Statement on Court Action Regarding Contraceptive Coverage

Posted on July 27, 2012

NARAL Pro-Choice, July 27, 212

Washington, D.C.—Nancy Keenan, president of NARAL Pro-Choice America, expressed grave disappointment with a judge’s decision to allow a challenge against the Obama administration’s contraceptive-coverage policy to move forward.

A heating and air-conditioning business owner brought the challenge.  The plaintiffs, who personally oppose contraception, asked the court for permission to discriminate against their employees by denying them insurance coverage of birth control. The judge granted the business the temporary right to refuse to comply with the policy while the court prepares to hear the case. The policy stands for all other employers.

The legal action comes after the Supreme Court upheld the health-reform law last month that made such advancement for women’s health possible.

“Just like the anti-choice politicians who are using the legislative process to attack birth control, these groups are turning to the courts in an attempt to undermine the greatest advancement for women’s health in a generation,” Keenan said. “Contraception is basic health care for women, and we are disappointed that the judge didn’t see it that way. Let’s keep in mind, churches, and other places of worship are exempt from this policy already. Unfortunately, the people behind these challenges want to give every boss the right to deny his employees contraceptive coverage. If they get their way, owners of fast-food restaurants or heating- and cooling- companies who oppose contraception could refuse plans with contraceptive coverage. Fast-food restaurants and air-conditioning repair shops are not places of worship.”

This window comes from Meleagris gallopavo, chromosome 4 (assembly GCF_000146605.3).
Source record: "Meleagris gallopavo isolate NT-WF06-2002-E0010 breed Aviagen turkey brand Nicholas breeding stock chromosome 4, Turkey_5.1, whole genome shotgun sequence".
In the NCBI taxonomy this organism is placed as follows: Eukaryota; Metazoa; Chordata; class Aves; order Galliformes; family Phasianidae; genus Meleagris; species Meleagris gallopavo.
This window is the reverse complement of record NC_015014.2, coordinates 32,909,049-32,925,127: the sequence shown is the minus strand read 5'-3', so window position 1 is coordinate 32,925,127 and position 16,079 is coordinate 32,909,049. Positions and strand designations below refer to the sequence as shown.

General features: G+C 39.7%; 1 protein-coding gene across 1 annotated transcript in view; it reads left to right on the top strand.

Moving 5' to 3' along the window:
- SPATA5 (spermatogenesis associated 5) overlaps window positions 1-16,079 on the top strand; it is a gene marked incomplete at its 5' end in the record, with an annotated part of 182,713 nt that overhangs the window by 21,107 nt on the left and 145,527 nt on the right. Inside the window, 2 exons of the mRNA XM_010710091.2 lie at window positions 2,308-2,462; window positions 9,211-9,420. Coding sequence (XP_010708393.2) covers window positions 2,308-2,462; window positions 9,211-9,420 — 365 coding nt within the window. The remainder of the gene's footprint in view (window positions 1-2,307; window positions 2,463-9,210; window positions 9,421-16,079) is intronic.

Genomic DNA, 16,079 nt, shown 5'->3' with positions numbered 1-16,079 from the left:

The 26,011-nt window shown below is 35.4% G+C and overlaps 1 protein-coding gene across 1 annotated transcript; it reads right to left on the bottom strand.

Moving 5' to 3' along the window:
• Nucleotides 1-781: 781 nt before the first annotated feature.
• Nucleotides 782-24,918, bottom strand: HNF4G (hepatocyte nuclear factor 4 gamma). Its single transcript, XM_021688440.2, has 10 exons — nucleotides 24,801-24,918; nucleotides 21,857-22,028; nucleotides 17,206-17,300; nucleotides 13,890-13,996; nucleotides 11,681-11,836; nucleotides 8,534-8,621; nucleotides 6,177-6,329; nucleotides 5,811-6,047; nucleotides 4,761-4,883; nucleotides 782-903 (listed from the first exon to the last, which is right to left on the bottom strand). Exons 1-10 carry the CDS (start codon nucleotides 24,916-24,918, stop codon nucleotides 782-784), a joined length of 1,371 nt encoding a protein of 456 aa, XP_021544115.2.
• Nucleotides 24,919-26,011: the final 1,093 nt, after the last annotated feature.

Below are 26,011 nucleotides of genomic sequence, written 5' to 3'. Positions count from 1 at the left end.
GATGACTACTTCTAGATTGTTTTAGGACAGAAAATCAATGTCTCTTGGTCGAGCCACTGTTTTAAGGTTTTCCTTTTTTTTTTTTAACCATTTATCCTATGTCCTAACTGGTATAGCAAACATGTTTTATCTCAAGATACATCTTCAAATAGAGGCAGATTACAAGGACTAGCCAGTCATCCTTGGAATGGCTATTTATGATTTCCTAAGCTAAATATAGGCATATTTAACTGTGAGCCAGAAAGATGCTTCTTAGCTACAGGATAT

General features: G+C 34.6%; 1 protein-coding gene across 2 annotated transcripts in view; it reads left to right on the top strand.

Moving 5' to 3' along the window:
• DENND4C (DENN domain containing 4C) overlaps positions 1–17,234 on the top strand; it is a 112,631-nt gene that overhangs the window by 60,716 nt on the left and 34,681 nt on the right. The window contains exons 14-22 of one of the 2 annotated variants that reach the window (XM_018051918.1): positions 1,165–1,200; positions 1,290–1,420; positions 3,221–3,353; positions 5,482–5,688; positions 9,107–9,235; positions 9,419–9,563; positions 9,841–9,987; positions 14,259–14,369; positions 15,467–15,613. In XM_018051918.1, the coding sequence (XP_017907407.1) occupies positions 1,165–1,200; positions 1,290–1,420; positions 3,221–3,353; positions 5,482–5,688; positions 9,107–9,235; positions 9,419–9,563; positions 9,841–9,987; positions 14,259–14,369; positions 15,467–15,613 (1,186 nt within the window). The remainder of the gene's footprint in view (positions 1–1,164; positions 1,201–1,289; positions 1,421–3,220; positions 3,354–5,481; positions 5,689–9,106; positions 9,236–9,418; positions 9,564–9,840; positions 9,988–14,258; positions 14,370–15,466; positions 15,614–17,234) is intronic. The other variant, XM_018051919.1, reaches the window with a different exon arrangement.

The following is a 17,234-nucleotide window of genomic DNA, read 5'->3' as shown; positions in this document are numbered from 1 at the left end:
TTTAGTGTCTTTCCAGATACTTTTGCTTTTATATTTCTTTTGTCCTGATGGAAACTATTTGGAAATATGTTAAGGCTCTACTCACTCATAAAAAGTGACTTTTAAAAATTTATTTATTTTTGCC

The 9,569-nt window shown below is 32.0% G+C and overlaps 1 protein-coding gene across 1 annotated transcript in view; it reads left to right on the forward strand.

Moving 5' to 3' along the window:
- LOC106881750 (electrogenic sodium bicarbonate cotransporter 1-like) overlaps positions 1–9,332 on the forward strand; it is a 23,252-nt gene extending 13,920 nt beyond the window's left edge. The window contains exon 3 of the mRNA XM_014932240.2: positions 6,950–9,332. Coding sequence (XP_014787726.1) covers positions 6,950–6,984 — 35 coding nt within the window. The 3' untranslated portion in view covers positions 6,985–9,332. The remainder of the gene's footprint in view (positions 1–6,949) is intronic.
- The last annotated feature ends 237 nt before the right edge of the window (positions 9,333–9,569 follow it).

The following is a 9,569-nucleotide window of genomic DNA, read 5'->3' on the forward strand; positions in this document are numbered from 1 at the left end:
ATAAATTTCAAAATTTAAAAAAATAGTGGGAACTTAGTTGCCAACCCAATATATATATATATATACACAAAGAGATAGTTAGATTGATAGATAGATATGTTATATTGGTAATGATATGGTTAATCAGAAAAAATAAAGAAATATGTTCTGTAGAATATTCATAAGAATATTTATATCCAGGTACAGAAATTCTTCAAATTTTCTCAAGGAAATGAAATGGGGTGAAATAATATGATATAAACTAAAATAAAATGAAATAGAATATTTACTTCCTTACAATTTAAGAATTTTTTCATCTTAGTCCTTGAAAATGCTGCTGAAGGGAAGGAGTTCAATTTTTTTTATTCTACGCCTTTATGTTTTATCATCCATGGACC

In March, the U.S. Senate rejected a far-reaching attack on the contraceptive-coverage policy. As a result of that vote and the subsequent public backlash, many observers predicted that anti-choice members of Congress would refrain from attacking birth control.

To the contrary, these politicians and their allies have continued to target contraception, including holding the 33rd vote in the House attempting to repeal the health-reform law that makes contraceptive coverage possible.

Anti-choice lawmakers also have recently introduced seven bills to cancel the benefit. For instance, Rep. James Sensenbrenner (R-Wisc.) introduced the Religious Freedom Tax Repeal Act of 2012 (H.R.6097).  Rep. Sensenbrenner’s bill would allow any employer – even one in the private sector who owns a fast-food restaurant or a sporting-goods store – to refuse to provide this coverage based on his personal beliefs. The effect could place millions of Americans’ contraceptive coverage in jeopardy.

In addition to the attacks in Congress, 24 lawsuits have been filed by various anti-contraception organizations. Now that the law has been upheld, these challenges are beginning to move through the courts.

Ted Miller, 202.973.3032

Posted in: United States